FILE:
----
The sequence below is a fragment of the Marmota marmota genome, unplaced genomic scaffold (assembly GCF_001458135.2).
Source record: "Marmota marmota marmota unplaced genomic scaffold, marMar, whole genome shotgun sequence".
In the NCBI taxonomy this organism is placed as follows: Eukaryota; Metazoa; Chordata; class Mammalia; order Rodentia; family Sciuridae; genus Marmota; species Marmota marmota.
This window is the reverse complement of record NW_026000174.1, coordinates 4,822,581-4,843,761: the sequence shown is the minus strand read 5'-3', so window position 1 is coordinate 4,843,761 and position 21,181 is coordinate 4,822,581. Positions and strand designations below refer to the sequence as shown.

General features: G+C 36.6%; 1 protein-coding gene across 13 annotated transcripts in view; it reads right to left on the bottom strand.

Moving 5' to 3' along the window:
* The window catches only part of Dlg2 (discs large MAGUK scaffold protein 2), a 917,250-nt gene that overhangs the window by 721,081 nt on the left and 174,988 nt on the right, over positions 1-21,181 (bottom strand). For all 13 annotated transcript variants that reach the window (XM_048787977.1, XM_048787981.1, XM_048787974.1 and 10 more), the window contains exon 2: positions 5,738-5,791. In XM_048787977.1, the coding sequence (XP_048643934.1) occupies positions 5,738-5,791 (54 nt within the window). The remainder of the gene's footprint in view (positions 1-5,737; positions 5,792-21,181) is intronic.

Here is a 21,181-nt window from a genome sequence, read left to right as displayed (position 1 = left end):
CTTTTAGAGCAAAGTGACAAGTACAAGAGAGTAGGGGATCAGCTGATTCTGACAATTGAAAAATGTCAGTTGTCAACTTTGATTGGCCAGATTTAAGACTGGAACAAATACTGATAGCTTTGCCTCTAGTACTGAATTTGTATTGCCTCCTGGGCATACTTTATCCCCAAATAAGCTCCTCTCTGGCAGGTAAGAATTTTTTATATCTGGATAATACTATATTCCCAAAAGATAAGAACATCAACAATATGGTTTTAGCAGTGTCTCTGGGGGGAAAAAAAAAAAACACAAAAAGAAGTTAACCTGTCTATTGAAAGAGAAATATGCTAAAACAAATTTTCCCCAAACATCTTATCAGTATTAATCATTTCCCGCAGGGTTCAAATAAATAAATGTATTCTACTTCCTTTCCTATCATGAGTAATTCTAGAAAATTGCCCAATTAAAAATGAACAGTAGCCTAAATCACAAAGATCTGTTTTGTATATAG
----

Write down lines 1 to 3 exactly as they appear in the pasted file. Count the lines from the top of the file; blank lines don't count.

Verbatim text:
The sequence below is a fragment of the Marmota marmota genome, unplaced genomic scaffold (assembly GCF_001458135.2).
Source record: "Marmota marmota marmota unplaced genomic scaffold, marMar, whole genome shotgun sequence".
In the NCBI taxonomy this organism is placed as follows: Eukaryota; Metazoa; Chordata; class Mammalia; order Rodentia; family Sciuridae; genus Marmota; species Marmota marmota.